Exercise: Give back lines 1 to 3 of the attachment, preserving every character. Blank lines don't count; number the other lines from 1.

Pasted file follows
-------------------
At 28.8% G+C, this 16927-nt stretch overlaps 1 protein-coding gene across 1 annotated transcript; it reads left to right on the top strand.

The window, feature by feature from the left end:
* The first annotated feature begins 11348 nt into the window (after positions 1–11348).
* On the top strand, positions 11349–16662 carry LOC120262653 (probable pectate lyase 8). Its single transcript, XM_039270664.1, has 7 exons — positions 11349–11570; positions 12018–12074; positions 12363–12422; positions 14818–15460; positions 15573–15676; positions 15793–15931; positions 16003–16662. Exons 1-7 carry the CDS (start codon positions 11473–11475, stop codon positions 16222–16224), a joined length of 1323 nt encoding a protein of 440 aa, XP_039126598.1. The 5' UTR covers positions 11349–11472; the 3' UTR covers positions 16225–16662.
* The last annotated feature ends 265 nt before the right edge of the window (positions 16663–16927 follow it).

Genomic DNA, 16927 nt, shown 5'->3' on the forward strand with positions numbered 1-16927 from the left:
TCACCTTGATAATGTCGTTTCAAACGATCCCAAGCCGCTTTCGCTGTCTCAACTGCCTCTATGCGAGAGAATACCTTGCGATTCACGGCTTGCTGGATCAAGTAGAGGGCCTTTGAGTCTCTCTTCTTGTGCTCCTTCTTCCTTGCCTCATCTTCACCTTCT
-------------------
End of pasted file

At 28.8% G+C, this 16927-nt stretch overlaps 1 protein-coding gene across 1 annotated transcript; it reads left to right on the top strand.

The window, feature by feature from the left end:
* The first annotated feature begins 11348 nt into the window (after positions 1–11348).